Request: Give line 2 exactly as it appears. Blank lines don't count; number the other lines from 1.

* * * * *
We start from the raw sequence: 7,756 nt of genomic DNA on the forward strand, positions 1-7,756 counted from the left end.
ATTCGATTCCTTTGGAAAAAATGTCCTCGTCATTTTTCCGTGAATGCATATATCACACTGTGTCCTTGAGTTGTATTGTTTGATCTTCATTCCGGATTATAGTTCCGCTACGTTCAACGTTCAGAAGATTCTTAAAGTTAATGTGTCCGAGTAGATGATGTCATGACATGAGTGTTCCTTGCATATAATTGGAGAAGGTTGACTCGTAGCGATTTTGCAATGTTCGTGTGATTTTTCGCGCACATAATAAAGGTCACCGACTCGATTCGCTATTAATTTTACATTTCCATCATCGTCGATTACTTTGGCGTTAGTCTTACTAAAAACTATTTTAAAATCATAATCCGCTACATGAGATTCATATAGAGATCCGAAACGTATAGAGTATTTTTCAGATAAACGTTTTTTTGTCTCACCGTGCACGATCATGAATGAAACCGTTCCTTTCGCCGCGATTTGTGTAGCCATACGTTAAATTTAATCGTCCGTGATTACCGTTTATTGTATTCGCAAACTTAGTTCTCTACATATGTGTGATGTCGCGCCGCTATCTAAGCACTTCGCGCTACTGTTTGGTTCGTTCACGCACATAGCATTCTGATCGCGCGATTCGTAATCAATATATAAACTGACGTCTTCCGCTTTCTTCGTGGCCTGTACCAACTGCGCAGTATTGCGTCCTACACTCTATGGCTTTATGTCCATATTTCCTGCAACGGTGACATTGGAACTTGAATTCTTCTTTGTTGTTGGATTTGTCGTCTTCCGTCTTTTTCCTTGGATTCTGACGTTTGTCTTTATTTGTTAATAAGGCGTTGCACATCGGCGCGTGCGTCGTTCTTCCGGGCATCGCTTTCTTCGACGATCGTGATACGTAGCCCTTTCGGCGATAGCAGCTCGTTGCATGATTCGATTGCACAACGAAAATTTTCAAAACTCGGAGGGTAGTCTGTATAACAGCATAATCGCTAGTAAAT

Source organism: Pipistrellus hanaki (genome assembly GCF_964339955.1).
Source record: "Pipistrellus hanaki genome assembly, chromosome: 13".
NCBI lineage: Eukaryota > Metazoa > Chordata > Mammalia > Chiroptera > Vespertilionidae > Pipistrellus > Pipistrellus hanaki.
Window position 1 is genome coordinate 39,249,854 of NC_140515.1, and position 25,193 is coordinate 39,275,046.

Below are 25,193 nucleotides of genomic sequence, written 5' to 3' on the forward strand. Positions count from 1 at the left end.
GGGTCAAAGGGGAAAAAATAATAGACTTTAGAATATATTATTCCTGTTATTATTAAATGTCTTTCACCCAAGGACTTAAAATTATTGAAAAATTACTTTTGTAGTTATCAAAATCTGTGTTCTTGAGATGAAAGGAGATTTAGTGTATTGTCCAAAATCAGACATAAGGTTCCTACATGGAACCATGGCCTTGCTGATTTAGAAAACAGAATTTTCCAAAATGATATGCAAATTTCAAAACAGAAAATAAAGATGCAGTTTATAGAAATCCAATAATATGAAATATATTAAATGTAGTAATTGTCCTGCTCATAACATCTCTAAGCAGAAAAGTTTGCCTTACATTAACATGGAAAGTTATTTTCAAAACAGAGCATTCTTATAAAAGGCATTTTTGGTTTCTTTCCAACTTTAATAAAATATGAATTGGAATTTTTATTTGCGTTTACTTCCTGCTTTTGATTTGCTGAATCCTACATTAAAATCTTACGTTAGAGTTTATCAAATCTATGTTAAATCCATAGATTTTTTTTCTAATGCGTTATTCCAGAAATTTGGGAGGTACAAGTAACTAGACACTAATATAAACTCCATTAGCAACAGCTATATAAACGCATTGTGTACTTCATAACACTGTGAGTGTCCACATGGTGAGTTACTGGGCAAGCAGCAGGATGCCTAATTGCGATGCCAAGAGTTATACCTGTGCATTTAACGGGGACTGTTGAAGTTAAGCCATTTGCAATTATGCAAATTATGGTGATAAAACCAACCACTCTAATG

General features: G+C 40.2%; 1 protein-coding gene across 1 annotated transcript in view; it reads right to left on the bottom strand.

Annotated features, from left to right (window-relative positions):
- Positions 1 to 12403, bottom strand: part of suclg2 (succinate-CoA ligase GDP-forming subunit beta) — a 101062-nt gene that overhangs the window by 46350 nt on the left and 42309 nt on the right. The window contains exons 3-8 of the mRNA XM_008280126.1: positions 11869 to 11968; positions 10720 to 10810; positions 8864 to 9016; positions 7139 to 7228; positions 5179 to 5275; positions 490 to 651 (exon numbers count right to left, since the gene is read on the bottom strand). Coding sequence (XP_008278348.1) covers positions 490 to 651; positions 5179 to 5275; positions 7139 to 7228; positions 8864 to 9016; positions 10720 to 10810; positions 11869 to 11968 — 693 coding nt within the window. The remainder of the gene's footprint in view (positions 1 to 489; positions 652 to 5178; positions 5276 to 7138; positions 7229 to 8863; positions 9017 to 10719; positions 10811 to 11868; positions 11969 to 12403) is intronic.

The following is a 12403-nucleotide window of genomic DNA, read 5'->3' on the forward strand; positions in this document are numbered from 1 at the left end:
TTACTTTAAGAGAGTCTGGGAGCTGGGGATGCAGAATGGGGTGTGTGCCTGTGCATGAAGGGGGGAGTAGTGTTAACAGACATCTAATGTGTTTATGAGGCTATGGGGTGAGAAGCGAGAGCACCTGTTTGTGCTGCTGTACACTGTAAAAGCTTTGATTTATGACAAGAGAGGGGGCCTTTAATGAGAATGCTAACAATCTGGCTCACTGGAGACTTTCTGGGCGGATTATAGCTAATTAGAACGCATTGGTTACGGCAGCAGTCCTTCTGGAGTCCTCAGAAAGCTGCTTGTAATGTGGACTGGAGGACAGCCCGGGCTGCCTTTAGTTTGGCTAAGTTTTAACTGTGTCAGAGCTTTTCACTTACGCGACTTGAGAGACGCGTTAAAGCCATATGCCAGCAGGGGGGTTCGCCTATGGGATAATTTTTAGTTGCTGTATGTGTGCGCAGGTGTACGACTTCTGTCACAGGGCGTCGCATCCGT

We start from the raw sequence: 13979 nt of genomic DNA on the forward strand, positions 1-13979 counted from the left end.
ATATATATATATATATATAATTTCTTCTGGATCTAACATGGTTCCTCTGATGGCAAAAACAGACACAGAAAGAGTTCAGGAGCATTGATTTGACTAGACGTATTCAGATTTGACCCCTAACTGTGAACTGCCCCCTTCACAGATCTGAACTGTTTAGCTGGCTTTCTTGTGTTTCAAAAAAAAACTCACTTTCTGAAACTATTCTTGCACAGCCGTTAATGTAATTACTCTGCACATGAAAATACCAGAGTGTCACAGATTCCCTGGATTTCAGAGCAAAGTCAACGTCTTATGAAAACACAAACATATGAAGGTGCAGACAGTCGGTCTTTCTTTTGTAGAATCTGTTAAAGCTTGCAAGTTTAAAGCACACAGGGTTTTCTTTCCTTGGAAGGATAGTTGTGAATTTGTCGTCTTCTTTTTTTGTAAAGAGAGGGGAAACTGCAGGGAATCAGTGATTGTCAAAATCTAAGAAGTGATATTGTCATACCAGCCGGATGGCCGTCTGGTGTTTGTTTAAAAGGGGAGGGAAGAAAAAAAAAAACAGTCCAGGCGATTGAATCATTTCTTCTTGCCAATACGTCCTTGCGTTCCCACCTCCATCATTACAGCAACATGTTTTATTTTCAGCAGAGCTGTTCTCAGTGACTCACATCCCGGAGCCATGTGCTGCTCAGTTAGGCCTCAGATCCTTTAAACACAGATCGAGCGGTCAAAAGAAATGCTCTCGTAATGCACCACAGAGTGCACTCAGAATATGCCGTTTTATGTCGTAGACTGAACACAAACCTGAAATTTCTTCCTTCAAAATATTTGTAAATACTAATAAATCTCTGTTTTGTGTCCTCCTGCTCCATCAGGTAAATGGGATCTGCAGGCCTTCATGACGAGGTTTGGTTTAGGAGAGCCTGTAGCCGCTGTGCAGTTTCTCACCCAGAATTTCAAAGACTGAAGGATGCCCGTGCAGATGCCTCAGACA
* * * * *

ATTCGATTCCTTTGGAAAAAATGTCCTCGTCATTTTTCCGTGAATGCATATATCACACTGTGTCCTTGAGTTGTATTGTTTGATCTTCATTCCGGATTATAGTTCCGCTACGTTCAACGTTCAGAAGATTCTTAAAGTTAATGTGTCCGAGTAGATGATGTCATGACATGAGTGTTCCTTGCATATAATTGGAGAAGGTTGACTCGTAGCGATTTTGCAATGTTCGTGTGATTTTTCGCGCACATAATAAAGGTCACCGACTCGATTCGCTATTAATTTTACATTTCCATCATCGTCGATTACTTTGGCGTTAGTCTTACTAAAAACTATTTTAAAATCATAATCCGCTACATGAGATTCATATAGAGATCCGAAACGTATAGAGTATTTTTCAGATAAACGTTTTTTTGTCTCACCGTGCACGATCATGAATGAAACCGTTCCTTTCGCCGCGATTTGTGTAGCCATACGTTAAATTTAATCGTCCGTGATTACCGTTTATTGTATTCGCAAACTTAGTTCTCTACATATGTGTGATGTCGCGCCGCTATCTAAGCACTTCGCGCTACTGTTTGGTTCGTTCACGCACATAGCATTCTGATCGCGCGATTCGTAATCAATATATAAACTGACGTCTTCCGCTTTCTTCGTGGCCTGTACCAACTGCGCAGTATTGCGTCCTACACTCTATGGCTTTATGTCCATATTTCCTGCAACGGTGACATTGGAACTTGAATTCTTCTTTGTTGTTGGATTTGTCGTCTTCCGTCTTTTTCCTTGGATTCTGACGTTTGTCTTTATTTGTTAATAAGGCGTTGCACATCGGCGCGTGCGTCGTTCTTCCGGGCATCGCTTTCTTCGACGATCGTGATACGTAGCCCTTTCGGCGATAGCAGCTCGTTGCATGATTCGATTGCACAACGAAAATTTTCAAAACTCGGAGGGTAGTCTGTATAACAGCATAATCGCTAGTAAAT